The Language of Learning

Welcome to the website of Mary Mason, the author of Breakthrough to Learning. This is a linguistics – based course for secondary schools, which teaches the language needed for academic success. When used systematically in Wigan 1984-91, the program had the effect of doubling the percentage of pupils gaining five or more GCSE’s grades A-C across the curriculum. (See Mason, Mason and Quayle 1992 under downloads.)
In 2012 Matthew Moss High School, an 11-16 comprehensive school in Rochdale, took up Breakthrough to Learning with enthusiasm. By July 2013 all pupils have worked through all or part of the course and the results are now being analysed. A first account of this experience can be downloaded on this site: BTL at MMHS
The three books (for years 7, 8 and 9) and the Fasttrack (a one-year shortened course) can be downloaded FREE from this site.
A companion website is, an interactive computer course for post-16 students, based on the same linguistic research. This is a prize-winning course commissioned by Birmingham City University. It is available on the above site FREE.
Information about the author, the course, its history and articles can be accessed on the two sites.
This site is set up as a “blog”. Every week I shall put up news of books on linguistics, cognitive psychology, neuroscience and other subjects with direct relevance to the language of education.


2 thoughts on “The Language of Learning

  1. Daniel Nettle and Suzanne Romaine (2002) “Vanishing Voices: The Extinction of the World’s Languages”, OUP, USA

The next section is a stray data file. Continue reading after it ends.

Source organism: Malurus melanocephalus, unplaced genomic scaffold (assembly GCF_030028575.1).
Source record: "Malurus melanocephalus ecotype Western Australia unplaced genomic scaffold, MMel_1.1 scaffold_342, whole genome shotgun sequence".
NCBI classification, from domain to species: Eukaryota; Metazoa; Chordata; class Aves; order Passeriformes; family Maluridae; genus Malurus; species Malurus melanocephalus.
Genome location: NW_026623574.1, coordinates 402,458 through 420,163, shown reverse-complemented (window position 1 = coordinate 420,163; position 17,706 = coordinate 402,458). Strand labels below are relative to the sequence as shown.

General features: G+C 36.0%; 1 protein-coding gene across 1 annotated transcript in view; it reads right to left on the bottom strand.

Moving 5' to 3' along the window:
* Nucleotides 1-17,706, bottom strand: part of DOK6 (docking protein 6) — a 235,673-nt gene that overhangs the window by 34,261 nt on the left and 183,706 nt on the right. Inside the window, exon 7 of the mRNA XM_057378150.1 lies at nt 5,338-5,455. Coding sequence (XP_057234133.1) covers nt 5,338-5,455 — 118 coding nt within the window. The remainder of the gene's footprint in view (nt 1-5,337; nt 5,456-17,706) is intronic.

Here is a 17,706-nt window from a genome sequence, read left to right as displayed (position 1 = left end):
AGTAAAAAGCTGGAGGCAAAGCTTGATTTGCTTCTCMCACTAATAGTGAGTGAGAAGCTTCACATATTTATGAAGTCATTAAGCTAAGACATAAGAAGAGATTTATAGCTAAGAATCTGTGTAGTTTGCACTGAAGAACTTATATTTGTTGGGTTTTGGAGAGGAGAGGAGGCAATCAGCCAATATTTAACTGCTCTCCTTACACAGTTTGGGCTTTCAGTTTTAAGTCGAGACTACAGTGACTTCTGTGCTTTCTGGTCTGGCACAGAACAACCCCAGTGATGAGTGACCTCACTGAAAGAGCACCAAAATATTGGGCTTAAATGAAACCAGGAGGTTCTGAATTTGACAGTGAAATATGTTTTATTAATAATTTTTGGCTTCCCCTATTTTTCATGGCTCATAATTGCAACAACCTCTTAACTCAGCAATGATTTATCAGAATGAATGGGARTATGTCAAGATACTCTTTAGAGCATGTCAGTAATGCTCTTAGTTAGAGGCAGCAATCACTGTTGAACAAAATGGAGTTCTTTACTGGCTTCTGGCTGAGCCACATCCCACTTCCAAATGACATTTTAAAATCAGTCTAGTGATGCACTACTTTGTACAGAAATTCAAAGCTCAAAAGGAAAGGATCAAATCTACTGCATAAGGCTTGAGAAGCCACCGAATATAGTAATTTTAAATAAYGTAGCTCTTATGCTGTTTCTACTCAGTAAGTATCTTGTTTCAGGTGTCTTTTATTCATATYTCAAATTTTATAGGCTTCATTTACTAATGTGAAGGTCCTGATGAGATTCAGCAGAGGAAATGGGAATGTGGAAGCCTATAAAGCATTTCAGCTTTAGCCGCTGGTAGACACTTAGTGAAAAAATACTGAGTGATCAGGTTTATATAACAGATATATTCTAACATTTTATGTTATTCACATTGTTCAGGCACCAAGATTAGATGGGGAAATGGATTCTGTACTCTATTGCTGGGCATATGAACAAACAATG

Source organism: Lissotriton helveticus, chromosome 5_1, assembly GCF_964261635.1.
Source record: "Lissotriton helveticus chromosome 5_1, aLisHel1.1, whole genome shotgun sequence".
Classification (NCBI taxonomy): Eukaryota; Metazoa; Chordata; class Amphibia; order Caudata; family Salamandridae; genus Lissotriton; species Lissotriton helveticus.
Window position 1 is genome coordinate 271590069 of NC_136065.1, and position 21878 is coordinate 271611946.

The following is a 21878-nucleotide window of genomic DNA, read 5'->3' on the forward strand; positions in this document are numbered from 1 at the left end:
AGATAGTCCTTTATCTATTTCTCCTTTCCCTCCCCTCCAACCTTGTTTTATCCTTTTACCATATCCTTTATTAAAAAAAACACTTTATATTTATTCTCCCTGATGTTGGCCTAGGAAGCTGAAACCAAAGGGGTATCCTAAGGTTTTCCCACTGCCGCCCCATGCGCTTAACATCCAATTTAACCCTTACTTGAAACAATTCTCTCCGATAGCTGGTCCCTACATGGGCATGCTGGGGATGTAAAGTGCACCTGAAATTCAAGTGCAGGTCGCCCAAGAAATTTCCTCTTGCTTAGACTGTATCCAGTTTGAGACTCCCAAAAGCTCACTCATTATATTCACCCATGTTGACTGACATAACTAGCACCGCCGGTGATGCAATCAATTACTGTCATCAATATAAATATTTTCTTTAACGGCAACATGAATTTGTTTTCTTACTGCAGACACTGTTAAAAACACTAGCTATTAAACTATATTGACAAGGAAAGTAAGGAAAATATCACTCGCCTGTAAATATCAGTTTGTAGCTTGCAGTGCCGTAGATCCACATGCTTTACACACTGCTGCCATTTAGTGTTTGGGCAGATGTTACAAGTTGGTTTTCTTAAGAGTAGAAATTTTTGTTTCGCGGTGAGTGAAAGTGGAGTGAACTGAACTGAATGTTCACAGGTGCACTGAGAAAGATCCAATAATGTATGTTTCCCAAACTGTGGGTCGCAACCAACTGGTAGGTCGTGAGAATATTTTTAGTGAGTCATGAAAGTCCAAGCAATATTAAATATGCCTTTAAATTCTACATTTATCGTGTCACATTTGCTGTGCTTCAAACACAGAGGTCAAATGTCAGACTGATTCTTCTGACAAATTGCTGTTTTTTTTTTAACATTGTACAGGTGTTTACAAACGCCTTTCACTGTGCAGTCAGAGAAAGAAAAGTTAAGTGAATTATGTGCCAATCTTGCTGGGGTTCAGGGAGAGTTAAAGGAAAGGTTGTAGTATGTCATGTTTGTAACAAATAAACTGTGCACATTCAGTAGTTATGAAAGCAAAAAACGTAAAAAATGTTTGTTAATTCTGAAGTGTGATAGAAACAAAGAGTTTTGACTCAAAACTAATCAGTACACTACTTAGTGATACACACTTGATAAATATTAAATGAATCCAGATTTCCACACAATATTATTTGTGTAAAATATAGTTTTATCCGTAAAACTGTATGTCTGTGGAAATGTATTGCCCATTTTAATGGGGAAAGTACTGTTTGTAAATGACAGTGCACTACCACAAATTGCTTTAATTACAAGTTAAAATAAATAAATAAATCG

This is a wonderful read. First, the authors’ evocation of the pre-literate, fluid world of hundreds of languages co-existing in a limited area, such as Papua New Guinea. These are the languages which are endangered by the modern world.

    Second, the authors pull no punches in describing economic reasons for the death of languages, namely colonialism by the European powers (and now the United States), which robs tribal peoples of their resources in the search for raw materials.

    Third, they make an interesting case for bi-lingualism as a way of saving the hundreds of languages currently under threat, giving Denmark as an example. Here Danish remains the language of home and give s people their identity, but resources are poured into schools to make sure that Danes also have an excellent command of the world language, English.

    The effect of the written language is mentioned, but it would be interesting to read more about the impact of literacy in saving endangered languages.